Traffic Congestion Pricing in the Washington Metro Region
Brandes, Uwe S.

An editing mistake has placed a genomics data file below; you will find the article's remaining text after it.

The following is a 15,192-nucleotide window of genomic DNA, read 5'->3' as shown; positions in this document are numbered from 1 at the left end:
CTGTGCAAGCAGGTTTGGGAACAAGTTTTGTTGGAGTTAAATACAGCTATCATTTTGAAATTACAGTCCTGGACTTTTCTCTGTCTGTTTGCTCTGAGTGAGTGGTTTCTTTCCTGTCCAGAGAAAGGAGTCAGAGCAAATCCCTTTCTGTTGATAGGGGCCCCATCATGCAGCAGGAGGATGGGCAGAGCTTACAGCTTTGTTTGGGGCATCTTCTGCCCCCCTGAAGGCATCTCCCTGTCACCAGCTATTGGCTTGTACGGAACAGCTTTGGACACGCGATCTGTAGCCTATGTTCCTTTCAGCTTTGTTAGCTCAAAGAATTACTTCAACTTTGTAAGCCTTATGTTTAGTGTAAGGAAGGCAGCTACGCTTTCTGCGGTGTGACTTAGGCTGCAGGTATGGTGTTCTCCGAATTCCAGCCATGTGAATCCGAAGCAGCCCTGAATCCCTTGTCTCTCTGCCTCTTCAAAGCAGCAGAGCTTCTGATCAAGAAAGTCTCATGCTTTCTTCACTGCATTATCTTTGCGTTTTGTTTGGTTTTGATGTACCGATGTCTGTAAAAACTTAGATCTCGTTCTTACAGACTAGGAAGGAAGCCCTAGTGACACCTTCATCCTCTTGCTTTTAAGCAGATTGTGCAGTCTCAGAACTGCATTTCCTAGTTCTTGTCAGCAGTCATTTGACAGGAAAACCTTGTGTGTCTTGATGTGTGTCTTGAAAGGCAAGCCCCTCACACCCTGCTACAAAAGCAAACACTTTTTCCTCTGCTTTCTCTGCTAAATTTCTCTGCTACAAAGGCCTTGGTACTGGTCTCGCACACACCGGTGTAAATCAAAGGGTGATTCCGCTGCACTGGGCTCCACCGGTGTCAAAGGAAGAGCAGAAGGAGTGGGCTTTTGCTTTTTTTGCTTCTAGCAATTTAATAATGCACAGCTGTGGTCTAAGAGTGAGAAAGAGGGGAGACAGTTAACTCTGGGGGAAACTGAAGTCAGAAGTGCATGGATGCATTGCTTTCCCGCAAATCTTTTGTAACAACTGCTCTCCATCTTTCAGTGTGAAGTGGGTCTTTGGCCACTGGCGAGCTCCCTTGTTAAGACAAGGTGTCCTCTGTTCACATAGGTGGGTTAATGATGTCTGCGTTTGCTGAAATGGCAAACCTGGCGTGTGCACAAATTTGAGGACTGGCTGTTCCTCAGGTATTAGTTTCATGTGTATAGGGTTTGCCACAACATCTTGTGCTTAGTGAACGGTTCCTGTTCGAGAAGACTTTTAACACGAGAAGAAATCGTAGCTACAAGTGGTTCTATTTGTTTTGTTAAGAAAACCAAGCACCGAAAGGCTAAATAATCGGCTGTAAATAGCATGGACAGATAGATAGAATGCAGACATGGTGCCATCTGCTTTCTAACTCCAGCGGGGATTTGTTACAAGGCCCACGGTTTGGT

This paper explores implementing congestion charging for personal vehicles entering the District of Columbia. I will hypothesize that congestion pricing will increase dependency on public transportation, fund public transportation and physical infrastructure improvements, and create reliable travel times. A review of case studies in London and Stockholm indicate lower traffic volumes within the congestion pricing cordon area due to the congestion charge, while case studies of San Francisco and New York City explore political challenges to implementing a congestion charge. I argue that the Washington metropolitan region would benefit from a central employment area congestion charge, in conjunction with other congestion pricing mechanisms, to create a comprehensive traffic congestion management system.